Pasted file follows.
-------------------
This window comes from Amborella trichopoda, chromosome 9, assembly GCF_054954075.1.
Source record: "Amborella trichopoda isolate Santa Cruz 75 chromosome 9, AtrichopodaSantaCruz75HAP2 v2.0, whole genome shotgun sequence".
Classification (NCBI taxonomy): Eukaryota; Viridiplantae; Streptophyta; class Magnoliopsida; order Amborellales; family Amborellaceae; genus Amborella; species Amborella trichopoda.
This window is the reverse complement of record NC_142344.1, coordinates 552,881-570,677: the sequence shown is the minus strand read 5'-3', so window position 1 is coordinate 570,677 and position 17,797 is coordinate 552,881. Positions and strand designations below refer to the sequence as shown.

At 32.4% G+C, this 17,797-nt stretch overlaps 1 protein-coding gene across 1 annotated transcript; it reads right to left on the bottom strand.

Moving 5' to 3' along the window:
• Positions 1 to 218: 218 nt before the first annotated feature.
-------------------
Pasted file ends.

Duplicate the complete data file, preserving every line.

This window comes from Amborella trichopoda, chromosome 9, assembly GCF_054954075.1.
Source record: "Amborella trichopoda isolate Santa Cruz 75 chromosome 9, AtrichopodaSantaCruz75HAP2 v2.0, whole genome shotgun sequence".
Classification (NCBI taxonomy): Eukaryota; Viridiplantae; Streptophyta; class Magnoliopsida; order Amborellales; family Amborellaceae; genus Amborella; species Amborella trichopoda.
This window is the reverse complement of record NC_142344.1, coordinates 552,881-570,677: the sequence shown is the minus strand read 5'-3', so window position 1 is coordinate 570,677 and position 17,797 is coordinate 552,881. Positions and strand designations below refer to the sequence as shown.

At 32.4% G+C, this 17,797-nt stretch overlaps 1 protein-coding gene across 1 annotated transcript; it reads right to left on the bottom strand.

Moving 5' to 3' along the window:
• Positions 1 to 218: 218 nt before the first annotated feature.